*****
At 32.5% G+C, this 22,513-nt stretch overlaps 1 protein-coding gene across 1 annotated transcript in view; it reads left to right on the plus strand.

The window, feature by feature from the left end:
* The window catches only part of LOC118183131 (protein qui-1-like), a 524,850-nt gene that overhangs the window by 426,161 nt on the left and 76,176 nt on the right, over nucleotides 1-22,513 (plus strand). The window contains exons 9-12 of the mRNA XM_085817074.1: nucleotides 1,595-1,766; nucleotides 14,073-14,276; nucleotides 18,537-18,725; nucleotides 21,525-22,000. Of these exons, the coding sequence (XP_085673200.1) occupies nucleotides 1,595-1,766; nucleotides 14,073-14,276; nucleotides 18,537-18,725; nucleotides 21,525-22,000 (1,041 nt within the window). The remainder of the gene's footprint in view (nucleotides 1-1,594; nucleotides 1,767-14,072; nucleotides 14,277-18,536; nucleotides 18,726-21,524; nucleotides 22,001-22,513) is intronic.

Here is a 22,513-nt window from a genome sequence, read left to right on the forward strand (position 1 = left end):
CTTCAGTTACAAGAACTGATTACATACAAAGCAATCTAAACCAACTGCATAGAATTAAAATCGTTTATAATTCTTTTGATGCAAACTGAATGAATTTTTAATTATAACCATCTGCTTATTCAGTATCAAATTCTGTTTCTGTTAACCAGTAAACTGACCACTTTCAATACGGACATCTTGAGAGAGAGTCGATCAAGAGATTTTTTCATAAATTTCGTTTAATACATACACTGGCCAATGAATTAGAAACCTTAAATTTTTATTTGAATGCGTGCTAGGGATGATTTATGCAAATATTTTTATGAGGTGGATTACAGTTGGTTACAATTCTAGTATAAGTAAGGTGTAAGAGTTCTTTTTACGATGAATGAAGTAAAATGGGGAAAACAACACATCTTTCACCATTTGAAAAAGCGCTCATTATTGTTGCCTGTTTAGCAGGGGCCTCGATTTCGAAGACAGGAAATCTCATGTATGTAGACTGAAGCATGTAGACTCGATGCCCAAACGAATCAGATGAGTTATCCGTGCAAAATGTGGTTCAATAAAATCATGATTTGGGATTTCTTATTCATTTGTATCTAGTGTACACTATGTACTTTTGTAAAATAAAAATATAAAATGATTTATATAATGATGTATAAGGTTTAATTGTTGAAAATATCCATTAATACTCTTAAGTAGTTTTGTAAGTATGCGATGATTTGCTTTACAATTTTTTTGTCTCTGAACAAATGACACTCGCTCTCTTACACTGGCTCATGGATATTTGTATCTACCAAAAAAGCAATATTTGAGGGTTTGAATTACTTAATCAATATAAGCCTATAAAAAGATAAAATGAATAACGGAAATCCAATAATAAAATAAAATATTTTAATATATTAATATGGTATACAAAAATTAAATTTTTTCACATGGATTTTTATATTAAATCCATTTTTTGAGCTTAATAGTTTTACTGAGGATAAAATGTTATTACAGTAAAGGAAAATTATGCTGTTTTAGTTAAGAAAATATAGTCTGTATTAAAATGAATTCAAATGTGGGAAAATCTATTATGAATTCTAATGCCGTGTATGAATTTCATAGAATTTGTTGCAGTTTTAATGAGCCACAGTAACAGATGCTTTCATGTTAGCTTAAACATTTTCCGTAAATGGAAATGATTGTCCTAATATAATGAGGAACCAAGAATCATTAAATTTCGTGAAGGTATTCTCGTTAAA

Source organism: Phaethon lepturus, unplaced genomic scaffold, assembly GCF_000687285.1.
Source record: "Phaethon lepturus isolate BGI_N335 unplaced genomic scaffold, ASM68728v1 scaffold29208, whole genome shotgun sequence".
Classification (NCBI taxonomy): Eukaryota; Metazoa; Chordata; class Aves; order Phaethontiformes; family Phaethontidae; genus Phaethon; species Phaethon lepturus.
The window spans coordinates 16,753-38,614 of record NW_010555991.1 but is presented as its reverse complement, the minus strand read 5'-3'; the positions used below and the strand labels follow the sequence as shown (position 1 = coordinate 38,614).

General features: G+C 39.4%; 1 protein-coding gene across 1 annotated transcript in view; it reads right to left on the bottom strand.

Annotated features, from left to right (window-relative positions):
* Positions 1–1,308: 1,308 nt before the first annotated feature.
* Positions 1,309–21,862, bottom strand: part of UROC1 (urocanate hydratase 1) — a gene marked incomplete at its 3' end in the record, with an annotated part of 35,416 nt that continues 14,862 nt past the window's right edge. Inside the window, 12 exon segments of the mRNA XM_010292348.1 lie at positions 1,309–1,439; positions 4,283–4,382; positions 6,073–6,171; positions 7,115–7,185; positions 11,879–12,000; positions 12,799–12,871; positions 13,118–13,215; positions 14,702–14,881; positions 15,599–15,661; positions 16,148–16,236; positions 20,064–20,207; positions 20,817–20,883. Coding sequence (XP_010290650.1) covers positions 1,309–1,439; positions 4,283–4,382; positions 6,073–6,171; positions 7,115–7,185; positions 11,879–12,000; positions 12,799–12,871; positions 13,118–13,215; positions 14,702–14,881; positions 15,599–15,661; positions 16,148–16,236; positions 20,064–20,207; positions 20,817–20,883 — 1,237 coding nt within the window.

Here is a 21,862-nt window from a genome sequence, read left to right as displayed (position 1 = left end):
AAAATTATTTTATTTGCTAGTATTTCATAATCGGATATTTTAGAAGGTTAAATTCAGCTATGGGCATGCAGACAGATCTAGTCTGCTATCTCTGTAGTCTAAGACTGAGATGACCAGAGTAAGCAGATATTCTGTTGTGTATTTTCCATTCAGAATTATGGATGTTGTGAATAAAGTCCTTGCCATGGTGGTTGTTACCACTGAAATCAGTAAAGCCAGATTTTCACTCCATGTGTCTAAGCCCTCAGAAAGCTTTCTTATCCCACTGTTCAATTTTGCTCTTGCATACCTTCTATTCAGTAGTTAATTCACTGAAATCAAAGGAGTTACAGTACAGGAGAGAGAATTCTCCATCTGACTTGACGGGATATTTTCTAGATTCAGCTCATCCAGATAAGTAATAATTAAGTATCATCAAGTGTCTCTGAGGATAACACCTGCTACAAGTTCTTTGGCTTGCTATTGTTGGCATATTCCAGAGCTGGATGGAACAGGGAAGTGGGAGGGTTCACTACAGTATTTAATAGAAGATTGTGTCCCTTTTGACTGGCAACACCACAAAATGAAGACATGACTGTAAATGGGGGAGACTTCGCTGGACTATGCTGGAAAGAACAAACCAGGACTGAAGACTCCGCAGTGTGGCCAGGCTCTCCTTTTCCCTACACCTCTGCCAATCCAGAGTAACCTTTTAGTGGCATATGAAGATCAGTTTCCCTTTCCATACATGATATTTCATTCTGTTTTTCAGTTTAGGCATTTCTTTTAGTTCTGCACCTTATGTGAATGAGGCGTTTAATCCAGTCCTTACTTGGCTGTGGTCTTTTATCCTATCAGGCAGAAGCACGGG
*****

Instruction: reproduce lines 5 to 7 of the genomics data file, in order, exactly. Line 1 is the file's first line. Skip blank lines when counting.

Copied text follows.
CTTCAGTTACAAGAACTGATTACATACAAAGCAATCTAAACCAACTGCATAGAATTAAAATCGTTTATAATTCTTTTGATGCAAACTGAATGAATTTTTAATTATAACCATCTGCTTATTCAGTATCAAATTCTGTTTCTGTTAACCAGTAAACTGACCACTTTCAATACGGACATCTTGAGAGAGAGTCGATCAAGAGATTTTTTCATAAATTTCGTTTAATACATACACTGGCCAATGAATTAGAAACCTTAAATTTTTATTTGAATGCGTGCTAGGGATGATTTATGCAAATATTTTTATGAGGTGGATTACAGTTGGTTACAATTCTAGTATAAGTAAGGTGTAAGAGTTCTTTTTACGATGAATGAAGTAAAATGGGGAAAACAACACATCTTTCACCATTTGAAAAAGCGCTCATTATTGTTGCCTGTTTAGCAGGGGCCTCGATTTCGAAGACAGGAAATCTCATGTATGTAGACTGAAGCATGTAGACTCGATGCCCAAACGAATCAGATGAGTTATCCGTGCAAAATGTGGTTCAATAAAATCATGATTTGGGATTTCTTATTCATTTGTATCTAGTGTACACTATGTACTTTTGTAAAATAAAAATATAAAATGATTTATATAATGATGTATAAGGTTTAATTGTTGAAAATATCCATTAATACTCTTAAGTAGTTTTGTAAGTATGCGATGATTTGCTTTACAATTTTTTTGTCTCTGAACAAATGACACTCGCTCTCTTACACTGGCTCATGGATATTTGTATCTACCAAAAAAGCAATATTTGAGGGTTTGAATTACTTAATCAATATAAGCCTATAAAAAGATAAAATGAATAACGGAAATCCAATAATAAAATAAAATATTTTAATATATTAATATGGTATACAAAAATTAAATTTTTTCACATGGATTTTTATATTAAATCCATTTTTTGAGCTTAATAGTTTTACTGAGGATAAAATGTTATTACAGTAAAGGAAAATTATGCTGTTTTAGTTAAGAAAATATAGTCTGTATTAAAATGAATTCAAATGTGGGAAAATCTATTATGAATTCTAATGCCGTGTATGAATTTCATAGAATTTGTTGCAGTTTTAATGAGCCACAGTAACAGATGCTTTCATGTTAGCTTAAACATTTTCCGTAAATGGAAATGATTGTCCTAATATAATGAGGAACCAAGAATCATTAAATTTCGTGAAGGTATTCTCGTTAAA

Source organism: Phaethon lepturus, unplaced genomic scaffold, assembly GCF_000687285.1.
Source record: "Phaethon lepturus isolate BGI_N335 unplaced genomic scaffold, ASM68728v1 scaffold29208, whole genome shotgun sequence".